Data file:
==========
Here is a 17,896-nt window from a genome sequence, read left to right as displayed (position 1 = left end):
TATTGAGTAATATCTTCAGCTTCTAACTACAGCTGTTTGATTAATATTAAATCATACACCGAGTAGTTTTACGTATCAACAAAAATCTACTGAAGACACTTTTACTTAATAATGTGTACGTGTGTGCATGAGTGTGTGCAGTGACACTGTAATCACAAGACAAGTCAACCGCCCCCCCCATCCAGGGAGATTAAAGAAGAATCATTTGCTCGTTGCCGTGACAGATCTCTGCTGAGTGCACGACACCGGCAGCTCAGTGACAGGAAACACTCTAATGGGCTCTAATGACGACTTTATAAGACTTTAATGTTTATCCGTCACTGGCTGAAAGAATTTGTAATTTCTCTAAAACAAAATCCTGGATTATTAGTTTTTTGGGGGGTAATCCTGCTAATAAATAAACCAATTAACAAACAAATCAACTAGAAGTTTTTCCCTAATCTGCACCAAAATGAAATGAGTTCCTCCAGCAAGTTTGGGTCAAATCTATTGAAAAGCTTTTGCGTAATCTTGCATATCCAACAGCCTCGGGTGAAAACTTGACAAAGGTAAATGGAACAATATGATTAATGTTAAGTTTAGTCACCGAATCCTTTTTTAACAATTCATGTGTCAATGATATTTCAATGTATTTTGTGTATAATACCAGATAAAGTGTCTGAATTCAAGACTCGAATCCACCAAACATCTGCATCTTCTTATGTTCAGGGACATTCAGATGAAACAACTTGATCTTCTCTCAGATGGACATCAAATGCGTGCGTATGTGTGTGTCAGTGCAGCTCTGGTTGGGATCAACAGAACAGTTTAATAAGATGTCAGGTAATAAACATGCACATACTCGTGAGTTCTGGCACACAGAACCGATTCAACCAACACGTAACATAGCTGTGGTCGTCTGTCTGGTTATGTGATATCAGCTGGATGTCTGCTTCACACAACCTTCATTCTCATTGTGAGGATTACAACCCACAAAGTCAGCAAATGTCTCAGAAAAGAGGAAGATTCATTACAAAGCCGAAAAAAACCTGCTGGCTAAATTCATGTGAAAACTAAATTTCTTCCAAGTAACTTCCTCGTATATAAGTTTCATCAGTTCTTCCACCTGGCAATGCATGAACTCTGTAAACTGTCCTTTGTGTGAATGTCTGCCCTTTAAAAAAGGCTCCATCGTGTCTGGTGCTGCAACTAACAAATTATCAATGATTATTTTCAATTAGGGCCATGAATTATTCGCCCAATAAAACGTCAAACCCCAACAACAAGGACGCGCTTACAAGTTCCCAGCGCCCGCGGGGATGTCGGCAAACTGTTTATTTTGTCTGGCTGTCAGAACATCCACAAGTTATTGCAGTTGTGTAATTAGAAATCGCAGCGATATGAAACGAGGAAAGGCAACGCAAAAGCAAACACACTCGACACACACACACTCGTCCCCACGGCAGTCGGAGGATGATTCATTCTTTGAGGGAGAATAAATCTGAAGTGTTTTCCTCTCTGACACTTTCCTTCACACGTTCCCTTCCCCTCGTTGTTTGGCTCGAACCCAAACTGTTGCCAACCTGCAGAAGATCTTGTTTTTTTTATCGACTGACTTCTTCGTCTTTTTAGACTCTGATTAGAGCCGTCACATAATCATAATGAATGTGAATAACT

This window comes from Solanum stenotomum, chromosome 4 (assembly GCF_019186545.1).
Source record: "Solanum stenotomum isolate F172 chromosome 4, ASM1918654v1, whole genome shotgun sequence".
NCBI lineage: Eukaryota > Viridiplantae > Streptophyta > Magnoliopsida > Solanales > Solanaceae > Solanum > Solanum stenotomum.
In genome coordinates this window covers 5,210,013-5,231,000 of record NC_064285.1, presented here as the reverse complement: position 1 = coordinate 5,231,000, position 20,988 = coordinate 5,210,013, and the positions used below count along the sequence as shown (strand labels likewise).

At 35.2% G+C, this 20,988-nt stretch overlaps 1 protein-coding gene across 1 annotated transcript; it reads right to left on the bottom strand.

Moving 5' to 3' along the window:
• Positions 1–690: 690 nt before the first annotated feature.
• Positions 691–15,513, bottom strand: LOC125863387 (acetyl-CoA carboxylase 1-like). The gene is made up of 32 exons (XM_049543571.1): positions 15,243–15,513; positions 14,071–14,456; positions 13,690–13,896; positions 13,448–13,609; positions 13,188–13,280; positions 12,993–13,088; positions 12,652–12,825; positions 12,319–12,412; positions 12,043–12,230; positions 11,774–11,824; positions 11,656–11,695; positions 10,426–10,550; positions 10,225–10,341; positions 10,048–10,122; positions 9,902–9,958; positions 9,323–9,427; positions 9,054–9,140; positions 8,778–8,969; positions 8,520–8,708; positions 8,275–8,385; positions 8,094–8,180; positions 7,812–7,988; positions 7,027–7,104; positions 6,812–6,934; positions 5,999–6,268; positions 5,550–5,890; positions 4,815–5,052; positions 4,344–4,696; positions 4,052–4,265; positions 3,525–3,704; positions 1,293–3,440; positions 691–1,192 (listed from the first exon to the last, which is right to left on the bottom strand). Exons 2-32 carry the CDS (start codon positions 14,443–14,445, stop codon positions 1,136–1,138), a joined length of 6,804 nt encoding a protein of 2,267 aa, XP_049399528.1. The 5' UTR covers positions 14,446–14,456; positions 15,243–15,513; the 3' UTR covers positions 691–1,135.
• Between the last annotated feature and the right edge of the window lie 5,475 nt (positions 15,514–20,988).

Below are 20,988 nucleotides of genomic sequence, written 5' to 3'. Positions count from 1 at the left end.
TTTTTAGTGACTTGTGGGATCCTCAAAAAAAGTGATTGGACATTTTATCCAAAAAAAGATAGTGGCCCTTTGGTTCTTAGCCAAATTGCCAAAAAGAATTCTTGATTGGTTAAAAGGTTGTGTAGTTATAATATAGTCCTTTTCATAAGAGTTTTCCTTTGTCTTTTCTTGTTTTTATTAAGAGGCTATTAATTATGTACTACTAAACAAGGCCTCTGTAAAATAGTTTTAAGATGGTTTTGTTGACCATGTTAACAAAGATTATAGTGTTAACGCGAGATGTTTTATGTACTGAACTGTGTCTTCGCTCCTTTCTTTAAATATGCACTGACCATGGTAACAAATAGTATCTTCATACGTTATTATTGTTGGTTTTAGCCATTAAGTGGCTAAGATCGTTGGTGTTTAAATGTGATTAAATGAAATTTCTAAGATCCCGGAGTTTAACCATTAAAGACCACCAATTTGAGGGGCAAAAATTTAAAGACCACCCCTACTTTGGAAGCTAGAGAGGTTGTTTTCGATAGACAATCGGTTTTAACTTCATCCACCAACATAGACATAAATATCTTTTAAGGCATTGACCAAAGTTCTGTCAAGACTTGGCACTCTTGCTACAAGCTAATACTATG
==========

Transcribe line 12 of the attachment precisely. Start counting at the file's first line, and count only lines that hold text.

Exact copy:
Below are 20,988 nucleotides of genomic sequence, written 5' to 3'. Positions count from 1 at the left end.